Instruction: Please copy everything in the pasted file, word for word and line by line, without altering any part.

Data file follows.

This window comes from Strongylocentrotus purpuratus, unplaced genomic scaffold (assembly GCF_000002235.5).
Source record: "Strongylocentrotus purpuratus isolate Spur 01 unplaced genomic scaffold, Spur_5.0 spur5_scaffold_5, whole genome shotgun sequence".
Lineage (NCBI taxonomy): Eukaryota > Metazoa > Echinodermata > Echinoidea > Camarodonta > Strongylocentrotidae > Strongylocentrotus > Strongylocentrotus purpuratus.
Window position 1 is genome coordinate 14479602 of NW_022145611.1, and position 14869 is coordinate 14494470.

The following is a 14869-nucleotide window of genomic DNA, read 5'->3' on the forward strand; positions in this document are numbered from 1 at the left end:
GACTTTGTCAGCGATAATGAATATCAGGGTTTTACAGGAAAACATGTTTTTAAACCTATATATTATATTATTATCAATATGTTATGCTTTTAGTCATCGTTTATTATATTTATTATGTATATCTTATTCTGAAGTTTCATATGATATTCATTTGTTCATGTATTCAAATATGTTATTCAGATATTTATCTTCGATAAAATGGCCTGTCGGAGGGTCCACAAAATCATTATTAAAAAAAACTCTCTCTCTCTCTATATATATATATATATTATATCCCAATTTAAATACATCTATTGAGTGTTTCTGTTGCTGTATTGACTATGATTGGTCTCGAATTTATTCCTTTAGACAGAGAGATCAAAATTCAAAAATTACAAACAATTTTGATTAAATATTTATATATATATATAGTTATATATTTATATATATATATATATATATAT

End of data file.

This window comes from Strongylocentrotus purpuratus, unplaced genomic scaffold (assembly GCF_000002235.5).
Source record: "Strongylocentrotus purpuratus isolate Spur 01 unplaced genomic scaffold, Spur_5.0 spur5_scaffold_5, whole genome shotgun sequence".
Lineage (NCBI taxonomy): Eukaryota > Metazoa > Echinodermata > Echinoidea > Camarodonta > Strongylocentrotidae > Strongylocentrotus > Strongylocentrotus purpuratus.
Window position 1 is genome coordinate 14479602 of NW_022145611.1, and position 14869 is coordinate 14494470.

The following is a 14869-nucleotide window of genomic DNA, read 5'->3' on the forward strand; positions in this document are numbered from 1 at the left end:
GACTTTGTCAGCGATAATGAATATCAGGGTTTTACAGGAAAACATGTTTTTAAACCTATATATTATATTATTATCAATATGTTATGCTTTTAGTCATCGTTTATTATATTTATTATGTATATCTTATTCTGAAGTTTCATATGATATTCATTTGTTCATGTATTCAAATATGTTATTCAGATATTTATCTTCGATAAAATGGCCTGTCGGAGGGTCCACAAAATCATTATTAAAAAAAACTCTCTCTCTCTCTATATATATATATATATTATATCCCAATTTAAATACATCTATTGAGTGTTTCTGTTGCTGTATTGACTATGATTGGTCTCGAATTTATTCCTTTAGACAGAGAGATCAAAATTCAAAAATTACAAACAATTTTGATTAAATATTTATATATATATATAGTTATATATTTATATATATATATATATATATAT